Working with Django models Part-1

What are the Django models?

A model is the single, definitive source of information about your data. It contains the essential fields and behaviors of the data you’re storing. Generally, each model maps to a single database table.

  • Each model is a Python class that subclasses django.db.models.Model.
  • Each attribute of the model represents a database field.

Example

This example model defines a Profile, which has a first_namelast_name and bio:
from django.db import models

# Create your models here.

class Profile(models.Model):
    first_name = models.CharField(max_length=35)
    last_name = models.CharField(max_length=35)
    bio = models.TextField()

    def __str__(self):
      return self.first_name

 

Using models

Once you have defined your models, you need to tell Django you’re going to use those models. Do this by editing your settings file and changing the INSTALLED_APPS setting to add the name of the module that contains your models.py.

# Application definition

INSTALLED_APPS = [
    'django.contrib.admin',
    'django.contrib.auth',
    'django.contrib.contenttypes',
    'django.contrib.sessions',
    'django.contrib.messages',
    'django.contrib.staticfiles',
    #profile app
    'profiles'
]

When you add new apps to INSTALLED_APPS, be sure to run manage.py migrate, optionally making migrations for them first with manage.py makemigrations.

Make sure you are in the same folder where manage.py file Exist, In this case.

djangotutes manage.py profiles
(env) [[email protected] djangotutes]$ python3 manage.py makemigrations
Migrations for 'profiles':
     profiles/migrations/0001_initial.py
      - Create model Profile
(env) [[email protected] djangotutes]$ python3 manage.py migrate
Operations to perform:
  Apply all migrations: admin, auth, contenttypes, profiles, sessions
Running migrations:
  Applying contenttypes.0001_initial... OK
  Applying auth.0001_initial... OK
  Applying admin.0001_initial... OK
  Applying admin.0002_logentry_remove_auto_add... OK
  Applying admin.0003_logentry_add_action_flag_choices... OK
  Applying contenttypes.0002_remove_content_type_name... OK
  Applying auth.0002_alter_permission_name_max_length... OK
  Applying auth.0003_alter_user_email_max_length... OK
  Applying auth.0004_alter_user_username_opts... OK
  Applying auth.0005_alter_user_last_login_null... OK
  Applying auth.0006_require_contenttypes_0002... OK
  Applying auth.0007_alter_validators_add_error_messages... OK
  Applying auth.0008_alter_user_username_max_length... OK
  Applying auth.0009_alter_user_last_name_max_length... OK
  Applying auth.0010_alter_group_name_max_length... OK
  Applying auth.0011_update_proxy_permissions... OK
  Applying profiles.0001_initial... OK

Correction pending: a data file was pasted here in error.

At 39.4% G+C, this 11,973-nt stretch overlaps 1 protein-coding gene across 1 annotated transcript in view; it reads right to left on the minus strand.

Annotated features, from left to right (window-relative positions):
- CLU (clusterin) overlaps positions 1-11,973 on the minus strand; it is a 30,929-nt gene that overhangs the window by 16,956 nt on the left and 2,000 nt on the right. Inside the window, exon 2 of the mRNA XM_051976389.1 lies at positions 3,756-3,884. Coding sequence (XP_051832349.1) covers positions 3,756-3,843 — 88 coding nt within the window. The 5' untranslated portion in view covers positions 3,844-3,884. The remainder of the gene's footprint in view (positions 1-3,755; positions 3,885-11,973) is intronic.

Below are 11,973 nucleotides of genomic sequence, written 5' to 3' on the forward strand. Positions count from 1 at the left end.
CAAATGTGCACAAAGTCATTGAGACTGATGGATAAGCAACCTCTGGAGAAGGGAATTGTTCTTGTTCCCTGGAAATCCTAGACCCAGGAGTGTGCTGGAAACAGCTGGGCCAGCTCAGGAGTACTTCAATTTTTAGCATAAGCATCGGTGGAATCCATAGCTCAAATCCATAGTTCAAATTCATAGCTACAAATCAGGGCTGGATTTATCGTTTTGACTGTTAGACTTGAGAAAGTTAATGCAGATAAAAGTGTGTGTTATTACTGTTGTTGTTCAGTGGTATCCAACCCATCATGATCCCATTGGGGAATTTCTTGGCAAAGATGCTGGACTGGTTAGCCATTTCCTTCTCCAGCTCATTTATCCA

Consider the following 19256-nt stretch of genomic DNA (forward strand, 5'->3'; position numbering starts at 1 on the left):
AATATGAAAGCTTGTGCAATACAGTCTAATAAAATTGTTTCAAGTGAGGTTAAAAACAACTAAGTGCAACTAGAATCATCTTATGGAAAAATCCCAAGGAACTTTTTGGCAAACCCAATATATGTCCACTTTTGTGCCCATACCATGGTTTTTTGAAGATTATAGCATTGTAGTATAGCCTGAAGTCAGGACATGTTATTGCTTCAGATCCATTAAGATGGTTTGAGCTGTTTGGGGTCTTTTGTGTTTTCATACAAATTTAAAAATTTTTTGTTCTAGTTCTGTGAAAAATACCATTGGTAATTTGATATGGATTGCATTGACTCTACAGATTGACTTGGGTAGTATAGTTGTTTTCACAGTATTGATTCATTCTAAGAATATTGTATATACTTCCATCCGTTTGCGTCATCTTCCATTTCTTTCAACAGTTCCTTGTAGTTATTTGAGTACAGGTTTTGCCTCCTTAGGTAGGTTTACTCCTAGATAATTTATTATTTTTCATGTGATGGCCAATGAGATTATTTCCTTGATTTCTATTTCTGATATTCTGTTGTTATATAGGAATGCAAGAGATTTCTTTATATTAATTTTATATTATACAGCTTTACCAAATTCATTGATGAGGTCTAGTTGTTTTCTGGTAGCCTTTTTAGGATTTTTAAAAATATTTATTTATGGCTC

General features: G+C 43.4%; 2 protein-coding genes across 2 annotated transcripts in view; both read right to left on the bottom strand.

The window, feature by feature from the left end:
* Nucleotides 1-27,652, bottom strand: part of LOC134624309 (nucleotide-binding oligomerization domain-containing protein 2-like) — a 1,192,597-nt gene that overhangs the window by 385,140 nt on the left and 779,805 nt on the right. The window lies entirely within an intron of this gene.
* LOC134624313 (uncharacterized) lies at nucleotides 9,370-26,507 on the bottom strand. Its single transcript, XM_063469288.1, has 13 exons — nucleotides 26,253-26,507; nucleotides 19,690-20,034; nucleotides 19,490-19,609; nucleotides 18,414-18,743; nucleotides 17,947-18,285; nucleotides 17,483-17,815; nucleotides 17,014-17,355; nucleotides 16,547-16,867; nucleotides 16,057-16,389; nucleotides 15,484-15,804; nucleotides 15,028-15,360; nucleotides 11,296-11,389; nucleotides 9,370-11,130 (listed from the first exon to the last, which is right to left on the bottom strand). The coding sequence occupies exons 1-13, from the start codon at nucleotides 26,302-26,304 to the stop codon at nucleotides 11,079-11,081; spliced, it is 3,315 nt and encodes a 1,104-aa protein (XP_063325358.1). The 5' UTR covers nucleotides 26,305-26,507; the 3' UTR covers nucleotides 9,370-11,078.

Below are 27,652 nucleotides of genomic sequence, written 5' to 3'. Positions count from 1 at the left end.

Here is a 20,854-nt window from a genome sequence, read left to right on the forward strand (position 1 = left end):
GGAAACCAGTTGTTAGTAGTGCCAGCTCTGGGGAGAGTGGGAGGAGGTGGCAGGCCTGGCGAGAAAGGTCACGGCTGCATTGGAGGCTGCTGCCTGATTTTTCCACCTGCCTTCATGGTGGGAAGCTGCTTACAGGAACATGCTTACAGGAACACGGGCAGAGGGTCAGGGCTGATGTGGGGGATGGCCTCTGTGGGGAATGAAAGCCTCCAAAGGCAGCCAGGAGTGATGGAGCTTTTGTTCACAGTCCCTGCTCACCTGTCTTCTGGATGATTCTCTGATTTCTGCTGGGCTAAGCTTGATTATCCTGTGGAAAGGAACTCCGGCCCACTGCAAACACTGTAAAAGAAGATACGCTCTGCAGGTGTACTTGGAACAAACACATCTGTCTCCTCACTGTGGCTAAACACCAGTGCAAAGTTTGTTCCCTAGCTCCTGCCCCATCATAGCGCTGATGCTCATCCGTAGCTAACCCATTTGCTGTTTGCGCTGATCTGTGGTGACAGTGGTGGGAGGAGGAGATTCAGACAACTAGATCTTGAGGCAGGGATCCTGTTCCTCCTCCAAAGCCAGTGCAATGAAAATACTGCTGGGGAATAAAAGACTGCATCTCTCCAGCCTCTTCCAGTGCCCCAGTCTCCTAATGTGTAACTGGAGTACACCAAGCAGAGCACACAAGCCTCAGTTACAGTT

Applying sessions.0001_initial... OK

 

You can check migrated file under profiles app –> migrations –> 0001_initial.py

# Generated by Django 3.0.5 on 2020-04-11 11:18

from django.db import migrations, models


class Migration(migrations.Migration):

    initial = True

    dependencies = [
    ]

    operations = [
        migrations.CreateModel(
            name='Profile',
            fields=[
                ('id', models.AutoField(auto_created=True, primary_key=True, serialize=False, verbose_name='ID')),
                ('first_name', models.CharField(max_length=35)),
                ('last_name', models.CharField(max_length=35)),
                ('bio', models.TextField()),
            ],
        ),
    ]


 

Auto-generate the models

Django comes with a utility called inspectdb that can create models by introspecting an existing database. You can view the output by running this command:

(env) [[email protected] djangotutes]$ python3 manage.py inspectdb

Save this as a file by using standard Unix output redirection:

(env) [[email protected] djangotutes]$ python3 manage.py inspectdb > models.py
  • This feature is meant as a shortcut, not as definitive model generation.
  • Once you’ve cleaned up your models, name the file models.py and put it in the Python package that holds your app. Then add the app to your INSTALLED_APPS setting.
  • By default, inspectdb creates unmanaged models. That is, managed = False in the model’s Meta class tells Django not to manage each table’s creation, modification, and deletion:
class Profile(models.Model):
    id = models.IntegerField(primary_key=True)
    first_name = models.CharField(max_length=35)
    class Meta:
       managed = False

If you do want to allow Django to manage the table’s lifecycle, you’ll need to change the managed option above to True (or remove it because True is its default value).

 

 

 

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